This post has been republished via RSS; it originally appeared at: Microsoft Research.
You’re in a field. In front of you, there’s a white house. The door is boarded shut. The immediate challenge—investigate the house. The game—Zork I: The Great Underground Empire, a treasure-seeking adventure in which you’ll encounter monsters, a thief, and other interesting characters along the way.
As a player of this text-based game, you string together simple commands of only several words, like “walk to the house.” Once there, you type a series of commands, not all of them fruitful, to circle the house until you find a way in. There is a window ajar. You “open the window” and “enter the house,” the adventure truly beginning. To continue between rooms within the house and locations beyond and to interact with the objects you find, you rely on your ability to recall prior information like realizing the lantern you need to safely explore underground is in a previous location and commonsense knowledge to know what to do when you find it.
Interactive fiction (IF) games such as Zork provide great environments for reinforcement learning agents to hone their natural language understanding and generation. However, without the commonsense knowledge and effective recall human players possess, they’re faced with a task far more monumental than ours—choosing from billions of possible actions. For example, an agent generating a modest four-word command from a provided vocabulary of 700 words is effectively navigating a space of size 7004, or 240 billion possible actions.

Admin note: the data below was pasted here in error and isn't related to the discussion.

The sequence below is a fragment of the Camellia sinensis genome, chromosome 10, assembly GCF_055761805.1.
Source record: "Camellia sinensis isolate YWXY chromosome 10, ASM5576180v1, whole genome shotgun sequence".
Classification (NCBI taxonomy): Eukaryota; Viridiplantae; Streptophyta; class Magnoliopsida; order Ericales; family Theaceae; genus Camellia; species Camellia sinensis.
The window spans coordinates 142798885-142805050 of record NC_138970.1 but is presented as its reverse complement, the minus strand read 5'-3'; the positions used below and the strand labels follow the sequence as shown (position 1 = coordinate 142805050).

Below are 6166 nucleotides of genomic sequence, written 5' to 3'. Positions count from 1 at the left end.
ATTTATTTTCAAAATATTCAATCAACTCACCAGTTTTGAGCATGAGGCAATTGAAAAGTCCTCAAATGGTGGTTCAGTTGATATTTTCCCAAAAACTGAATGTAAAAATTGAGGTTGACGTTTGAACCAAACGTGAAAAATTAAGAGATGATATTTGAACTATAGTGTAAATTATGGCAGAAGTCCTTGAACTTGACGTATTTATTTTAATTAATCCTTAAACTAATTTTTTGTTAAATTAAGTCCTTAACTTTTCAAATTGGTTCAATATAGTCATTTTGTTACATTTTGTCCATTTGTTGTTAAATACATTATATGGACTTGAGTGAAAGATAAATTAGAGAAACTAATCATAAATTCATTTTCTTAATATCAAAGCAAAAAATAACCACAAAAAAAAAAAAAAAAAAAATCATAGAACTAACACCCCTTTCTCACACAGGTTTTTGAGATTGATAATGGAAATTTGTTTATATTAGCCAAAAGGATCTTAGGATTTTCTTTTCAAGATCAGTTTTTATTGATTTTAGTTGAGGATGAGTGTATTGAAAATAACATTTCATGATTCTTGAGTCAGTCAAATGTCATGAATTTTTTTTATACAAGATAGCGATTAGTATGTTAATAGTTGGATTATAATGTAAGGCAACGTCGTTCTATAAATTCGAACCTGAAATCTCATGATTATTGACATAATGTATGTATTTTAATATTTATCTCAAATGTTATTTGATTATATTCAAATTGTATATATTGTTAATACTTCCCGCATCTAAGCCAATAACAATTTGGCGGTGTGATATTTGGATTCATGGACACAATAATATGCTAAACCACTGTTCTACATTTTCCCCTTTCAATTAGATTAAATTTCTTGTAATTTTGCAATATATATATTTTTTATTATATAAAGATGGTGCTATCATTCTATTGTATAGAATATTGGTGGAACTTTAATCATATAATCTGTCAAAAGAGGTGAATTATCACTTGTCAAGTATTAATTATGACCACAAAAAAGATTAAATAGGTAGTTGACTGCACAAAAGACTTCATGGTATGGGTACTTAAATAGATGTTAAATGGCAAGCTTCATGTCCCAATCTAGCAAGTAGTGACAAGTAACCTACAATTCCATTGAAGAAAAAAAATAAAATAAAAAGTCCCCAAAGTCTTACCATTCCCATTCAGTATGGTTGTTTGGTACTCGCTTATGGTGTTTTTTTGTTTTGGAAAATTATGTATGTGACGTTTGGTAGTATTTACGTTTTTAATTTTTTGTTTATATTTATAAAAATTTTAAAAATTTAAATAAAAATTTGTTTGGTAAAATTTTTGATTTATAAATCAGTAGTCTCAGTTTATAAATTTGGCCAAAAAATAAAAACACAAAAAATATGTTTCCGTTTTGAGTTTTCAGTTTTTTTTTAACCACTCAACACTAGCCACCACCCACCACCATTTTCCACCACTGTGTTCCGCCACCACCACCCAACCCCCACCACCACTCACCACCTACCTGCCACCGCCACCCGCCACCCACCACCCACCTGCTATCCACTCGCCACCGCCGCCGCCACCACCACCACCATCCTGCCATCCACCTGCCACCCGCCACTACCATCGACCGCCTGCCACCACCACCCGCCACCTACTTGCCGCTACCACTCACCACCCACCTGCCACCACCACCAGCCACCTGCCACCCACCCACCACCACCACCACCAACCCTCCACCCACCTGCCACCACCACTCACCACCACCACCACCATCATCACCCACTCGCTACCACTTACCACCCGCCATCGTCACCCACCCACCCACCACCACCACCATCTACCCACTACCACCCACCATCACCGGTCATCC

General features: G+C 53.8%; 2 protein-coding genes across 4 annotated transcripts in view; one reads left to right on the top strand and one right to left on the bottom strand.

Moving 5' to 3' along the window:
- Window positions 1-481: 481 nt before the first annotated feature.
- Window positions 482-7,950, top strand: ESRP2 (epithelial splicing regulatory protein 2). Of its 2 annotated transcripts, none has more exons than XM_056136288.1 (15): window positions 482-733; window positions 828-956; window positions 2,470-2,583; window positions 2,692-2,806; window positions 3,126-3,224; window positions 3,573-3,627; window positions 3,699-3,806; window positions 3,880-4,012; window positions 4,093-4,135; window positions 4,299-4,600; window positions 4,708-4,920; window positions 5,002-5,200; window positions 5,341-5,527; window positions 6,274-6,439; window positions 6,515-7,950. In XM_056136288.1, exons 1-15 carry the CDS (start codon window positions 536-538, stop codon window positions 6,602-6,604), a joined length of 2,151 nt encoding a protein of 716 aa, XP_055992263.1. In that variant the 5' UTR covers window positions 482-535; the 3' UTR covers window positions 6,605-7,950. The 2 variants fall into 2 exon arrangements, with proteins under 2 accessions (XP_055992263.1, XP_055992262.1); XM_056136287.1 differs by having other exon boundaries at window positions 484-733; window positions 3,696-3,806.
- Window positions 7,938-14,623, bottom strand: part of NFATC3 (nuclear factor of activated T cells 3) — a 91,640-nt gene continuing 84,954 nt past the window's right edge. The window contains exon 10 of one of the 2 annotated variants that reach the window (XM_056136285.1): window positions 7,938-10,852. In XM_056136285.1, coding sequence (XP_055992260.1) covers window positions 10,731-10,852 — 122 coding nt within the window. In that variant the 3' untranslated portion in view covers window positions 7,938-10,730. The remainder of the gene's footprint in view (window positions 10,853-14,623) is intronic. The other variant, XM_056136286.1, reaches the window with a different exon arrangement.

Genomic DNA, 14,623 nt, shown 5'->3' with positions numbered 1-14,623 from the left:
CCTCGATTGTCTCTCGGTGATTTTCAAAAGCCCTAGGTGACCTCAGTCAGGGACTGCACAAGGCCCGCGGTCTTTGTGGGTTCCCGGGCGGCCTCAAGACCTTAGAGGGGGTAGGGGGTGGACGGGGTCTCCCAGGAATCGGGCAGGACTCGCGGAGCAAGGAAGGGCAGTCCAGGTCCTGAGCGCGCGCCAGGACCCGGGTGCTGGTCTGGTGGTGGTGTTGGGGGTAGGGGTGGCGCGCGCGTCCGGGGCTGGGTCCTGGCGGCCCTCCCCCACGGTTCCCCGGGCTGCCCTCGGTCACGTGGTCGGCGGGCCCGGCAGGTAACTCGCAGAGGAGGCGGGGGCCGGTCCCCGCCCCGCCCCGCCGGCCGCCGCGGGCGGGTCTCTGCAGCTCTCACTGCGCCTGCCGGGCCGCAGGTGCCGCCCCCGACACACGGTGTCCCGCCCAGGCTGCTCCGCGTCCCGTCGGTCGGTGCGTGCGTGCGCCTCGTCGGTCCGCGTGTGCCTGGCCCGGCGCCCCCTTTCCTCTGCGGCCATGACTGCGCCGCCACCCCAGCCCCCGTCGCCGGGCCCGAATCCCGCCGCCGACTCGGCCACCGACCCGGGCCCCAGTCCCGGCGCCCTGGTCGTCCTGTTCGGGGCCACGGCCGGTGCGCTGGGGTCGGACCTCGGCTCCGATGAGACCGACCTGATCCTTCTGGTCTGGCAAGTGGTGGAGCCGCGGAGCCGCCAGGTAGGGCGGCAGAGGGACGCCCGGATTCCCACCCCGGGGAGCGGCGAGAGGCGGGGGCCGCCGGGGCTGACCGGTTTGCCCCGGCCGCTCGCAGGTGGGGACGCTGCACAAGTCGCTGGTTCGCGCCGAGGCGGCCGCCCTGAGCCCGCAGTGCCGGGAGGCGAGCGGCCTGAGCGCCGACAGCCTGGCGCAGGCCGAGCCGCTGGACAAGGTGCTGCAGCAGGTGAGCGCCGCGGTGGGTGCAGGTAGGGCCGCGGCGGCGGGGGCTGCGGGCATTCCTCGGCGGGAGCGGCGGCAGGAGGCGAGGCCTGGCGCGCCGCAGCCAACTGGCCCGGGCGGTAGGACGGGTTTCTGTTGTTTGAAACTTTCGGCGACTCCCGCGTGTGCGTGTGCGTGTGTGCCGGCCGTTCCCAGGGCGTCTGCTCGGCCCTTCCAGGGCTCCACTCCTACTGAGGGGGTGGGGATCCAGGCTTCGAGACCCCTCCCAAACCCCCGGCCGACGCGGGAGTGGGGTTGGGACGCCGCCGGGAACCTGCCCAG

To address this challenge and help researchers take advantage of this valuable testing ground, we introduce Jericho, an open-source environment for agents to interface with IF games. Jericho supports template-based action generation in which an agent first selects the template of an action it wishes to execute and then selects words from the game’s vocabulary to fill in the blanks of the template, significantly reducing the action space and making the explore problem significantly more tractable. We’re presenting the paper, “Interactive Fiction Games: A Colossal Adventure,” at the 34th AAAI Conference on Artificial Intelligence.